I wish they used a real white chocolate compound with real cocoa butter in them, but Hershey’s is having other troubles and can’t be bothered with quality at the moment. But for what they had to work with and for 99 cents, they came up with a pretty good item here that actually delivers what they say on the package.
They’re a bit fattier than the Sno-Balls I had over Christmas (I haven’t compared them to Robin’s Eggs, which haven’t hit the stores yet) so I’ll probably stick to the sugar shell ones if I need a cheap malt fix and can’t fine real milk chocolate covered ones. Whoppers has also introduced a Reese’s Peanut Butter themed one. But to be honest, I think that a chocolate malt ball is just fine the way it is.
Tuesday, January 29, 2008
Those industry analysts say that licorice is the next big thing. It’s a trend. It’s fashionable. It’s hip. There will soon be licorice bars, licorice tastings ... licorice afficianado magazines. (Actually, I heard when I was a Miette Confiserie buying a Dutch assortment that they wanted to do a Sake tasting paired with licorice.)
I don’t know about all that, I’m not adverse to seeing more licorice available on the market, but I fully understand that some people simply don’t like it. Much like some folks don’t like coffee, root beer or cinnamon. (Otherwise referred to as irrational people, which does not apply, of course, to folks who don’t like cherry, butter popcorn Jelly Belly or Dr Pepper, who are perfectly rational.)
I got this ample sample of Australia’s own Kookaburra Licorice at the All Candy Expo.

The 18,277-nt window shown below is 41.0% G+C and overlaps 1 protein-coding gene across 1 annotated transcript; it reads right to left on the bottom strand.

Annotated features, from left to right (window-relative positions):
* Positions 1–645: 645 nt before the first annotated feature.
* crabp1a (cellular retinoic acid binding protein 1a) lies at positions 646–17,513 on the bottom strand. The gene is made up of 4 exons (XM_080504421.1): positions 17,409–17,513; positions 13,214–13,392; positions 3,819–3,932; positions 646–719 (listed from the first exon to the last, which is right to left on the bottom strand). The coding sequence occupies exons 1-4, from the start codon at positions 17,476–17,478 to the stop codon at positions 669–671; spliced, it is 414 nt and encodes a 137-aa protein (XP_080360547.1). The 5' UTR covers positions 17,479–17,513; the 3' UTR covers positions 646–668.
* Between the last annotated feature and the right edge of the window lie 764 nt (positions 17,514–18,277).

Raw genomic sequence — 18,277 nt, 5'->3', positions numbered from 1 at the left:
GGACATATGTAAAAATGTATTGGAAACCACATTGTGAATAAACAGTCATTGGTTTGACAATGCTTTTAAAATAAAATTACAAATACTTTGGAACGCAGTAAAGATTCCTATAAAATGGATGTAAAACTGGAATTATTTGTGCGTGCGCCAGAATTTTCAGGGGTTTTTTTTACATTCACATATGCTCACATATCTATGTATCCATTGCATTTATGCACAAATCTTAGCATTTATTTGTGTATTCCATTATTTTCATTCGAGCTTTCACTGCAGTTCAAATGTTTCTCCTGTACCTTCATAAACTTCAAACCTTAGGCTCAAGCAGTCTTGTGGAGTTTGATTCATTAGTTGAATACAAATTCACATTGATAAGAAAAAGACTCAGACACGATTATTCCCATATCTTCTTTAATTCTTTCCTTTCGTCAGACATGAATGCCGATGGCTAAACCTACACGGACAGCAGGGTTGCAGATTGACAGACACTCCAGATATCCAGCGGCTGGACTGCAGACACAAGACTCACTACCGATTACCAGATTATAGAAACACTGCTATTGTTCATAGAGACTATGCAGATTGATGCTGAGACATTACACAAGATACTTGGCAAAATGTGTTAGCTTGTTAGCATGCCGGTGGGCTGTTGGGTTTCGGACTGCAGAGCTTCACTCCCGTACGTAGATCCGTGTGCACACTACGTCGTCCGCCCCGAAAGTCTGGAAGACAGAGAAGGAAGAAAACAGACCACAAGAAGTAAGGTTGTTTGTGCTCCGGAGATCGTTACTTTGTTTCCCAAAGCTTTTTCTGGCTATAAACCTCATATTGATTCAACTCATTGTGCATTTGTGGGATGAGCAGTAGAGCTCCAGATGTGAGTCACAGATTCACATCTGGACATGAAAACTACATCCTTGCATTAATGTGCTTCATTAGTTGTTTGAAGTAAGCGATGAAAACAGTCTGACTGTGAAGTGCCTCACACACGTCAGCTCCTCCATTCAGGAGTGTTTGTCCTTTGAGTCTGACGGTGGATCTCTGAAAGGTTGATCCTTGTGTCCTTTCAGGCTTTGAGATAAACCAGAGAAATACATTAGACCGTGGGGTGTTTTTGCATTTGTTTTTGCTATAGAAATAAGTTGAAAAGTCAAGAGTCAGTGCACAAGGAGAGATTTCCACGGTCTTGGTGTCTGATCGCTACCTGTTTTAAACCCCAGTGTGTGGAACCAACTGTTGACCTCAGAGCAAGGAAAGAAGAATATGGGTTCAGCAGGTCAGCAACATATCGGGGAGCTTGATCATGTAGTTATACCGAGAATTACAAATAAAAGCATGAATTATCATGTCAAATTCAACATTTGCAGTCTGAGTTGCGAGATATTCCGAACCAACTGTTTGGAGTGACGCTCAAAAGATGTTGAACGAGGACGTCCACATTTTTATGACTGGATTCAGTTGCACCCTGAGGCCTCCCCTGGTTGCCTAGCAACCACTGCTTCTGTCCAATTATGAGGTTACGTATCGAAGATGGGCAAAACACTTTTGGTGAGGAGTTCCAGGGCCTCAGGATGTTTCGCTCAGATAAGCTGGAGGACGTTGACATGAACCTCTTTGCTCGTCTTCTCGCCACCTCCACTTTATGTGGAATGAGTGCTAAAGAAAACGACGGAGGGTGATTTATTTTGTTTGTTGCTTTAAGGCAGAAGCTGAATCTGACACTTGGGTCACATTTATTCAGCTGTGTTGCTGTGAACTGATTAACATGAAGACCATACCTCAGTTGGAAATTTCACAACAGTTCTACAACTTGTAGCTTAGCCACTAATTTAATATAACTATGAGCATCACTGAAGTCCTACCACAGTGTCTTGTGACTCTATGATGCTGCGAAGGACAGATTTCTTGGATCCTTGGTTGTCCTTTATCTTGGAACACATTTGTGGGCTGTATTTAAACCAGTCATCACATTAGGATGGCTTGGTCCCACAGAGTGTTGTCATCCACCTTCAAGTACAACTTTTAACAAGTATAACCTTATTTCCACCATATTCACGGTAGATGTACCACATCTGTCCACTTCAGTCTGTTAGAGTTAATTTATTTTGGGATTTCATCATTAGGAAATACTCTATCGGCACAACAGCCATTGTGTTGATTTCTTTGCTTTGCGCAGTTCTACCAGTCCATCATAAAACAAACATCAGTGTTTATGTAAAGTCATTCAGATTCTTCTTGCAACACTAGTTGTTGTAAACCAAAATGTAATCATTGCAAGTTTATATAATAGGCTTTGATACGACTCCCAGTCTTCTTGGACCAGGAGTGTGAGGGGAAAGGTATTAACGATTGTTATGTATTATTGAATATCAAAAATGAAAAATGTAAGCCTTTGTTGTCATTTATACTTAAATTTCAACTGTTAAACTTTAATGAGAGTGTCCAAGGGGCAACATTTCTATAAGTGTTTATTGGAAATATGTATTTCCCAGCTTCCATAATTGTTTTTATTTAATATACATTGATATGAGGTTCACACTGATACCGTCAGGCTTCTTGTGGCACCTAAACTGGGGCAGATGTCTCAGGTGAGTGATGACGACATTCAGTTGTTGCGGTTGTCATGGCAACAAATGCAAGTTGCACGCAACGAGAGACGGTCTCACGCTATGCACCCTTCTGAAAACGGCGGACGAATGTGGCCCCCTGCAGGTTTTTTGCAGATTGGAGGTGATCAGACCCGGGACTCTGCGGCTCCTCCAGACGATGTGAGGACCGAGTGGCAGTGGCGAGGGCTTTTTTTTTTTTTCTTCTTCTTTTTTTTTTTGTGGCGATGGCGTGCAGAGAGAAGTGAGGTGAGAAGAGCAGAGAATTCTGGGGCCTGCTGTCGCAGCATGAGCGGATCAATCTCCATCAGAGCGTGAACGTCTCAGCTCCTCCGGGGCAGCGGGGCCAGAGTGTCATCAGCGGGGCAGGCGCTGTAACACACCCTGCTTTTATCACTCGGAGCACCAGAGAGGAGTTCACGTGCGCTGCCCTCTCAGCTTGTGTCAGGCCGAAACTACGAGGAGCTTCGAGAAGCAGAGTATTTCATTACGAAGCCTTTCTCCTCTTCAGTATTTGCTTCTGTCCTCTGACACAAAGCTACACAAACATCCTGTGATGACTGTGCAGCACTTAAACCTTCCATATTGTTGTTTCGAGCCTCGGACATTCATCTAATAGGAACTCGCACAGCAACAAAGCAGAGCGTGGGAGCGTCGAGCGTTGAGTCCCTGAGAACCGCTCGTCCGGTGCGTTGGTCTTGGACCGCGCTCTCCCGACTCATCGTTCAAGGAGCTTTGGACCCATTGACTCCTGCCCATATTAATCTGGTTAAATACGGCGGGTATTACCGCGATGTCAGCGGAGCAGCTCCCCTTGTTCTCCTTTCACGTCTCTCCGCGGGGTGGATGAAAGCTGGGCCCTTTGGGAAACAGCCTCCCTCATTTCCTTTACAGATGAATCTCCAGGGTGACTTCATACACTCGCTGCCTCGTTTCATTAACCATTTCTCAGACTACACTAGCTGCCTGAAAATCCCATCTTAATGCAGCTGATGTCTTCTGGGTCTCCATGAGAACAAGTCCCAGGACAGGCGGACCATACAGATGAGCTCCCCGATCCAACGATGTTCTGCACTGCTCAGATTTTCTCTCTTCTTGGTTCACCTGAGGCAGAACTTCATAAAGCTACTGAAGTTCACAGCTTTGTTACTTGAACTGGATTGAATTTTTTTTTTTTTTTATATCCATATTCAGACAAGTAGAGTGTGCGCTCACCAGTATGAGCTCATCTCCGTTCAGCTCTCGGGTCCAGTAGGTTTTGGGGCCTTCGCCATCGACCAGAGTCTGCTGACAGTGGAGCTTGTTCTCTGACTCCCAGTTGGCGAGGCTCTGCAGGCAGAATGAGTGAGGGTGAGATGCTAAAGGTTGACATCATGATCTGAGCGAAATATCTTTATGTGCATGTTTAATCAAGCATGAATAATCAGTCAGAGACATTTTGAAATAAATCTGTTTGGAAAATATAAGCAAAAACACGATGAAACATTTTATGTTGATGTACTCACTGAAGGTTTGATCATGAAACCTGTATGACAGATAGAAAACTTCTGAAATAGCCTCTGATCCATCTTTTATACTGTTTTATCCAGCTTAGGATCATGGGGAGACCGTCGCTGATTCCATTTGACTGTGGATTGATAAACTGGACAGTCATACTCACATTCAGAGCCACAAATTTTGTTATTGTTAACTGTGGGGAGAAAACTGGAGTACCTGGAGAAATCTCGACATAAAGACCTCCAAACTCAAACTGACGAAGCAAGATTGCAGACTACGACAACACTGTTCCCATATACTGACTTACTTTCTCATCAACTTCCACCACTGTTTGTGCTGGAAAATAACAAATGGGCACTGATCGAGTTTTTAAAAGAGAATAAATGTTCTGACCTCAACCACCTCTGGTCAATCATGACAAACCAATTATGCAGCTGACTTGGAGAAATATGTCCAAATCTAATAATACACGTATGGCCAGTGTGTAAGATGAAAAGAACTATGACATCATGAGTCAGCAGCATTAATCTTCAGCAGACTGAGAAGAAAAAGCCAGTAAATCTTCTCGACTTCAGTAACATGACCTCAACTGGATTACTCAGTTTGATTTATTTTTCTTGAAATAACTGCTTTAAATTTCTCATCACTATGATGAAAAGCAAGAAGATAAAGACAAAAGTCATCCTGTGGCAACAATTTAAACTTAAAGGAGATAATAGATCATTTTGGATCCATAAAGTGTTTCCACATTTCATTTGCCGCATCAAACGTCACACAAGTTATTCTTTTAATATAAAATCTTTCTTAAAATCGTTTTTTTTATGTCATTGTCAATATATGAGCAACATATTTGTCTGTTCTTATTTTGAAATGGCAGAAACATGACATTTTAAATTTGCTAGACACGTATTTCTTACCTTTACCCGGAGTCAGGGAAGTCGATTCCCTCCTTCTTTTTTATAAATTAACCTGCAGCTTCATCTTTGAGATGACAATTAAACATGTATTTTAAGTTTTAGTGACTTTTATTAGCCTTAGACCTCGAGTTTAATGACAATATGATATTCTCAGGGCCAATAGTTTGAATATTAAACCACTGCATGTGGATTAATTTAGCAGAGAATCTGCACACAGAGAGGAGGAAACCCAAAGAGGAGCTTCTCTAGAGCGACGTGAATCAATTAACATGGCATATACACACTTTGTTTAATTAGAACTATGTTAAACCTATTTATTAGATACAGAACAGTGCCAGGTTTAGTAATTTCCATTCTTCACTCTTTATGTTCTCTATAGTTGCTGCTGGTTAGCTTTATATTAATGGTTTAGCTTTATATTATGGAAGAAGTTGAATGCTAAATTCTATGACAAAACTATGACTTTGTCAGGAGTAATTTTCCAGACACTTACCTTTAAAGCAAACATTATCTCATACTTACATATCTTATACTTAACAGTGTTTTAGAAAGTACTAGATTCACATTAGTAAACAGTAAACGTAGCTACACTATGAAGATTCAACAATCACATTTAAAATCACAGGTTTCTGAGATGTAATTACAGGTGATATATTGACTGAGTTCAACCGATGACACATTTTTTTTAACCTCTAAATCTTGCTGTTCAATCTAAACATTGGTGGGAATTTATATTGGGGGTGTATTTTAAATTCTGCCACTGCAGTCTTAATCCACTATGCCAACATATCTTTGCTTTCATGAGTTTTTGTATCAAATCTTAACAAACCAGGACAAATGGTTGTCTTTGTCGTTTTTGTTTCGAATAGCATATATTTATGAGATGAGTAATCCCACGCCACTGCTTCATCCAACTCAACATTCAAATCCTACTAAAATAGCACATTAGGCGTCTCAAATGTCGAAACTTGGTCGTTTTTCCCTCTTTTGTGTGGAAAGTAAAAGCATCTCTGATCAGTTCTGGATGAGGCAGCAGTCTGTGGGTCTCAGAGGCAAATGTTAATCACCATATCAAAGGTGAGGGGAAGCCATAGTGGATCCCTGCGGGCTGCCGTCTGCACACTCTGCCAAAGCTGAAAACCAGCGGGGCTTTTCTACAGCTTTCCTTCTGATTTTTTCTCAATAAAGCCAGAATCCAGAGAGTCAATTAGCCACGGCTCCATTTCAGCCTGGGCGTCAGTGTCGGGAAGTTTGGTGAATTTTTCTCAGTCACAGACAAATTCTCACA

These nuggets are pretty big, at least two bites in my-sized world. It’s a nice soft chew, sometimes I think it’s a little too soft, like they’re some sort of fleshy thumbs or something, so I left the bag open for a while. They didn’t get rock-hard stale, just a little drier.
I liked the flavor, definitely on the dark and smoky side even if it’s a little mild and more about the molasses than licorice. The first ingredient is treacle as well as some molasses, wheat syrup and raw sugar. These all go so well with the woodsy and very sweet qualities of real licorice. It’s very filling even though the caloric density is exceptionally low for candy: 92 calories per ounce. Kind of a “stick to your ribs” kind of candy treat.
Unlike many American licorices, this boasts real licorice extract ... as well as “natural flavors”, palm oil, soybean monglyceride, artificial colors (Red 40 & Blue #1 & Yellow #5) among other things.
I think as super-soft licorice goes I might prefer Panda (especially for the ingredients list), but this is pretty good stuff. As for the naming, a Kookaburra is a bird, a species of Kingfisher. (While it probably doesn’t have much to do with licorice, it’s far more related to Australia than the Panda is to Finnish licorice. And while we’re not on the subject, there’s also a Cocteau Twins song called Kookaburra, which has even less to do with the bird, as all CT songs are wont to do, than Pandas do with Finnish licorice ... have I digressed enough?)
Monday, January 28, 2008
Years ago when I was in college I went to see Twelfth Night at the Oregon Shakespeare Festival. It’s a cool outdoor venue and in true Elizabethan style they had concessions (candies) available to eat right there at your seat. I bought a roll of licorice toffee, I believe by Callard & Bowser. I thought I was getting a roll of licorice medallions or a hard candy flavored with licorice or something.
Instead it was a roll of soft caramels ... licorice caramels. I quite liked them. I ate the whole roll.
I bought them whenever I could find them, which wasn’t very often. And then I never saw them again. Turns out that Callard & Bowser, also known for their Altoids, is now owned by Wrigley’s and many of the traditional candies they used to make are gone.
There are other licorice taffies out there, and those are nice, but don’t have that mix of true cream and dark licorice that I love.
Then at the All Candy Expo I noticed that there were a few places that actually had licorice caramels. I was on a quest for the best. I found J. Morgan, already known in Utah for its excellent caramels. (Utah it seems is a hotbed of confection, owing I believe to the LDS prohibition on alcohol & caffeine.)